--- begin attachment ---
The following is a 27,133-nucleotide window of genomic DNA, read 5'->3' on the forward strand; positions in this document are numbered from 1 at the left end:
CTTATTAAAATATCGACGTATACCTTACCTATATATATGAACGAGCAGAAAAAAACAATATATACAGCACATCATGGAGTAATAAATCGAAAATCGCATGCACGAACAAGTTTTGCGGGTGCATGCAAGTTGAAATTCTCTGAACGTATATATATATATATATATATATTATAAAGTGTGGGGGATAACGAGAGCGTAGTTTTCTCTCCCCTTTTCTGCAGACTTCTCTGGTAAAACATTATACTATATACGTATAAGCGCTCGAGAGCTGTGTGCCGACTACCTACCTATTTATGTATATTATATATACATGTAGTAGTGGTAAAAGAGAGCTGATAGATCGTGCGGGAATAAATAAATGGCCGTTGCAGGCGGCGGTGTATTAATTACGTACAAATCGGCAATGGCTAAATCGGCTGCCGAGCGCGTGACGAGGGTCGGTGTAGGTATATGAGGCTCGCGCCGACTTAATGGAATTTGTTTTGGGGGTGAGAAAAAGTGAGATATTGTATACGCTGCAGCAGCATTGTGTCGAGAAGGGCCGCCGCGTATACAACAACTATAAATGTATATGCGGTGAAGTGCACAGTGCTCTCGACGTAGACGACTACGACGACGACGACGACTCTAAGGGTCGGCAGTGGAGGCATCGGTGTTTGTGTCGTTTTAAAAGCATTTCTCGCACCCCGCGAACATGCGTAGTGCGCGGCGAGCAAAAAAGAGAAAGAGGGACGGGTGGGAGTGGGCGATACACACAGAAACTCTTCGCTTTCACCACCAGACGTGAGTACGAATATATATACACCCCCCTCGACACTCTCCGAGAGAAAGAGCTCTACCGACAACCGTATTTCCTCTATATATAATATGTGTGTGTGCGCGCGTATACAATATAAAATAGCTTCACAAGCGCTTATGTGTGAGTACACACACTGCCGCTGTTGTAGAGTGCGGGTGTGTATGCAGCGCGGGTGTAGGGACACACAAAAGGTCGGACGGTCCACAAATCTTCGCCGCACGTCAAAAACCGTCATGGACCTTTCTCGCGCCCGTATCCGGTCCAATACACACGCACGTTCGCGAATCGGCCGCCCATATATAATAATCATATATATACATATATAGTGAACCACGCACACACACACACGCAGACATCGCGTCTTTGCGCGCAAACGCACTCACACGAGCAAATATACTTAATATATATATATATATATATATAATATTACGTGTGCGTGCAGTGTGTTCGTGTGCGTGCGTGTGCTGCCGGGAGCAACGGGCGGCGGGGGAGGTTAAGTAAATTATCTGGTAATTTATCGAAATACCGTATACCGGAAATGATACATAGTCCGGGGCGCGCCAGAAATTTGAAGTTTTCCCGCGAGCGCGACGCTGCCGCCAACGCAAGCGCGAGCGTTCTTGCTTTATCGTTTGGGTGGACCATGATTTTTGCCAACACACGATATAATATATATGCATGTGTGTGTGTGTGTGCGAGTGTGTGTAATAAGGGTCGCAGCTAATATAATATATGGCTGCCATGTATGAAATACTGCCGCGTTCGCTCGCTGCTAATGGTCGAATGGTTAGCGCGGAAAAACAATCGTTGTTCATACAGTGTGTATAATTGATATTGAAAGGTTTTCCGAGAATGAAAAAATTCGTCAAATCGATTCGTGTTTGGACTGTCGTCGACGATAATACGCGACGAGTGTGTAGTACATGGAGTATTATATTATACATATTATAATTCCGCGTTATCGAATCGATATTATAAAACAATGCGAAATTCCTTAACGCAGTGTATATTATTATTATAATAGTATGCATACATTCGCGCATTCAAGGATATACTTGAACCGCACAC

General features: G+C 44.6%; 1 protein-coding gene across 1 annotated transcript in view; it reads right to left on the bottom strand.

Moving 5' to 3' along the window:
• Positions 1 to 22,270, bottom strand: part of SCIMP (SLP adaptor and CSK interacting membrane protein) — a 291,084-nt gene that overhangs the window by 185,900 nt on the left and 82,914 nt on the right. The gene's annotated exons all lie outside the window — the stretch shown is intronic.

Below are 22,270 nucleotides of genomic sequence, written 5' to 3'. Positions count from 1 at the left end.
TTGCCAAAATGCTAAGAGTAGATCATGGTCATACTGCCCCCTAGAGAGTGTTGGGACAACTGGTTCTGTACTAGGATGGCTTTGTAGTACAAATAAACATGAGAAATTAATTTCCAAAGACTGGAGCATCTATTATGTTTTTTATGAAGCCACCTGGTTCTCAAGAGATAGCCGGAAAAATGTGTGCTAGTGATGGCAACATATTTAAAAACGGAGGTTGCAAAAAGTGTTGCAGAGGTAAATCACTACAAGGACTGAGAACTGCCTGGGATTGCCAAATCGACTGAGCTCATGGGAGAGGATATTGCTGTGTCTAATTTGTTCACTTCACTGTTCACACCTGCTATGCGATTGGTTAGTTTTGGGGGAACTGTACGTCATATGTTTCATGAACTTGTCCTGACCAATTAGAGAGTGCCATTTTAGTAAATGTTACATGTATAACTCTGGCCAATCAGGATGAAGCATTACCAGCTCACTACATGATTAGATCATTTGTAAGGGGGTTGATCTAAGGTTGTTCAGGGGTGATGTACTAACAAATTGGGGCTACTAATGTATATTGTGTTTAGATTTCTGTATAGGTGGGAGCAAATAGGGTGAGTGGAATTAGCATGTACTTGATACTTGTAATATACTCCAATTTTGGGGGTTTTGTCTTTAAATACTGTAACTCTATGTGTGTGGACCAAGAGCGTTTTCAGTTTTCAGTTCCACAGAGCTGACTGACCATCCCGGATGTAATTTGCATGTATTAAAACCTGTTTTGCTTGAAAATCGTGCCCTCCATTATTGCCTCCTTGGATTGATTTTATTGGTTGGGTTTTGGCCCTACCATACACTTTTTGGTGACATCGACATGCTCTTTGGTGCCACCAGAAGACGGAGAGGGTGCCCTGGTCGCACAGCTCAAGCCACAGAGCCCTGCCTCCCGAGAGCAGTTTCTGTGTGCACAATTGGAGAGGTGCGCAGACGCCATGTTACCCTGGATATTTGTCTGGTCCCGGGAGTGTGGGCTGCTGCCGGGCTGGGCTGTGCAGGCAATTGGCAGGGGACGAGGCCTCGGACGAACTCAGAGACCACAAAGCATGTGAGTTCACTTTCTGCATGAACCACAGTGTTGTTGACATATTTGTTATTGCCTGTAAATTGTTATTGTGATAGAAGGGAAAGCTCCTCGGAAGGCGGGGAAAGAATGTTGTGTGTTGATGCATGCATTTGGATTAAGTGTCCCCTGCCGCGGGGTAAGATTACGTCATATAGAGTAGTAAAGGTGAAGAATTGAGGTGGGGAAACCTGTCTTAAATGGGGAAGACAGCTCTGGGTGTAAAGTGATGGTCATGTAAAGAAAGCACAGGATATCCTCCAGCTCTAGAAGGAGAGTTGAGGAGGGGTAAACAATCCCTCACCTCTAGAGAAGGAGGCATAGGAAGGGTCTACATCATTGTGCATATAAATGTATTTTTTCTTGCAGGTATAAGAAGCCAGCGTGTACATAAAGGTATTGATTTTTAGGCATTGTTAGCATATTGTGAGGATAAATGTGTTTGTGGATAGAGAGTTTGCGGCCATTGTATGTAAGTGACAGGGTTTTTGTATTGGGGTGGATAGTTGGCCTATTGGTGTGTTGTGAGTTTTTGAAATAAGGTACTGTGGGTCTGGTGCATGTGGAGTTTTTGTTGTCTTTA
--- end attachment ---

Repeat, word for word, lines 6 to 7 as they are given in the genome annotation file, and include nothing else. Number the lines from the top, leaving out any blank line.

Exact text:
Below are 22,270 nucleotides of genomic sequence, written 5' to 3'. Positions count from 1 at the left end.
TTGCCAAAATGCTAAGAGTAGATCATGGTCATACTGCCCCCTAGAGAGTGTTGGGACAACTGGTTCTGTACTAGGATGGCTTTGTAGTACAAATAAACATGAGAAATTAATTTCCAAAGACTGGAGCATCTATTATGTTTTTTATGAAGCCACCTGGTTCTCAAGAGATAGCCGGAAAAATGTGTGCTAGTGATGGCAACATATTTAAAAACGGAGGTTGCAAAAAGTGTTGCAGAGGTAAATCACTACAAGGACTGAGAACTGCCTGGGATTGCCAAATCGACTGAGCTCATGGGAGAGGATATTGCTGTGTCTAATTTGTTCACTTCACTGTTCACACCTGCTATGCGATTGGTTAGTTTTGGGGGAACTGTACGTCATATGTTTCATGAACTTGTCCTGACCAATTAGAGAGTGCCATTTTAGTAAATGTTACATGTATAACTCTGGCCAATCAGGATGAAGCATTACCAGCTCACTACATGATTAGATCATTTGTAAGGGGGTTGATCTAAGGTTGTTCAGGGGTGATGTACTAACAAATTGGGGCTACTAATGTATATTGTGTTTAGATTTCTGTATAGGTGGGAGCAAATAGGGTGAGTGGAATTAGCATGTACTTGATACTTGTAATATACTCCAATTTTGGGGGTTTTGTCTTTAAATACTGTAACTCTATGTGTGTGGACCAAGAGCGTTTTCAGTTTTCAGTTCCACAGAGCTGACTGACCATCCCGGATGTAATTTGCATGTATTAAAACCTGTTTTGCTTGAAAATCGTGCCCTCCATTATTGCCTCCTTGGATTGATTTTATTGGTTGGGTTTTGGCCCTACCATACACTTTTTGGTGACATCGACATGCTCTTTGGTGCCACCAGAAGACGGAGAGGGTGCCCTGGTCGCACAGCTCAAGCCACAGAGCCCTGCCTCCCGAGAGCAGTTTCTGTGTGCACAATTGGAGAGGTGCGCAGACGCCATGTTACCCTGGATATTTGTCTGGTCCCGGGAGTGTGGGCTGCTGCCGGGCTGGGCTGTGCAGGCAATTGGCAGGGGACGAGGCCTCGGACGAACTCAGAGACCACAAAGCATGTGAGTTCACTTTCTGCATGAACCACAGTGTTGTTGACATATTTGTTATTGCCTGTAAATTGTTATTGTGATAGAAGGGAAAGCTCCTCGGAAGGCGGGGAAAGAATGTTGTGTGTTGATGCATGCATTTGGATTAAGTGTCCCCTGCCGCGGGGTAAGATTACGTCATATAGAGTAGTAAAGGTGAAGAATTGAGGTGGGGAAACCTGTCTTAAATGGGGAAGACAGCTCTGGGTGTAAAGTGATGGTCATGTAAAGAAAGCACAGGATATCCTCCAGCTCTAGAAGGAGAGTTGAGGAGGGGTAAACAATCCCTCACCTCTAGAGAAGGAGGCATAGGAAGGGTCTACATCATTGTGCATATAAATGTATTTTTTCTTGCAGGTATAAGAAGCCAGCGTGTACATAAAGGTATTGATTTTTAGGCATTGTTAGCATATTGTGAGGATAAATGTGTTTGTGGATAGAGAGTTTGCGGCCATTGTATGTAAGTGACAGGGTTTTTGTATTGGGGTGGATAGTTGGCCTATTGGTGTGTTGTGAGTTTTTGAAATAAGGTACTGTGGGTCTGGTGCATGTGGAGTTTTTGTTGTCTTTA